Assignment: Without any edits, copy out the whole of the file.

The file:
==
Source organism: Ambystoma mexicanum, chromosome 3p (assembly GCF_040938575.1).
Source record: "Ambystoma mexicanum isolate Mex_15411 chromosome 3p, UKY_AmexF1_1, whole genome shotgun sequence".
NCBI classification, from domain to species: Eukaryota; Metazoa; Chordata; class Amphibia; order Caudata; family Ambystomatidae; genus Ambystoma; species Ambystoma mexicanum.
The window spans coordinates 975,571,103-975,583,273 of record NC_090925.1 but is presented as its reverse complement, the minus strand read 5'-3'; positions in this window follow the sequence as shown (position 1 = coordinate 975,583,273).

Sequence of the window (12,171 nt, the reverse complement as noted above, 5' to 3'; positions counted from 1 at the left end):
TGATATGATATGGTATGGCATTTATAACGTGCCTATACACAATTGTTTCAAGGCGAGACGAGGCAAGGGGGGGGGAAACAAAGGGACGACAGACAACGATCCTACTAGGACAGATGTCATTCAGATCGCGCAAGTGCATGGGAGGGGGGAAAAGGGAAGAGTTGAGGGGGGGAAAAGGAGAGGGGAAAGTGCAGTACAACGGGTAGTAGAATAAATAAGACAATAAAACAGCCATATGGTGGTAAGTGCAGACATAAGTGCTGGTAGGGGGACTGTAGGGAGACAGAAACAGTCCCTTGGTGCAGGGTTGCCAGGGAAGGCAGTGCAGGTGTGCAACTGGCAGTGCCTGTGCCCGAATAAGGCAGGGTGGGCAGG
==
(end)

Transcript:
Source organism: Ambystoma mexicanum, chromosome 3p (assembly GCF_040938575.1).
Source record: "Ambystoma mexicanum isolate Mex_15411 chromosome 3p, UKY_AmexF1_1, whole genome shotgun sequence".
NCBI classification, from domain to species: Eukaryota; Metazoa; Chordata; class Amphibia; order Caudata; family Ambystomatidae; genus Ambystoma; species Ambystoma mexicanum.
The window spans coordinates 975,571,103-975,583,273 of record NC_090925.1 but is presented as its reverse complement, the minus strand read 5'-3'; positions in this window follow the sequence as shown (position 1 = coordinate 975,583,273).

Sequence of the window (12,171 nt, the reverse complement as noted above, 5' to 3'; positions counted from 1 at the left end):
TGATATGATATGGTATGGCATTTATAACGTGCCTATACACAATTGTTTCAAGGCGAGACGAGGCAAGGGGGGGGGAAACAAAGGGACGACAGACAACGATCCTACTAGGACAGATGTCATTCAGATCGCGCAAGTGCATGGGAGGGGGGAAAAGGGAAGAGTTGAGGGGGGGAAAAGGAGAGGGGAAAGTGCAGTACAACGGGTAGTAGAATAAATAAGACAATAAAACAGCCATATGGTGGTAAGTGCAGACATAAGTGCTGGTAGGGGGACTGTAGGGAGACAGAAACAGTCCCTTGGTGCAGGGTTGCCAGGGAAGGCAGTGCAGGTGTGCAACTGGCAGTGCCTGTGCCCGAATAAGGCAGGGTGGGCAGG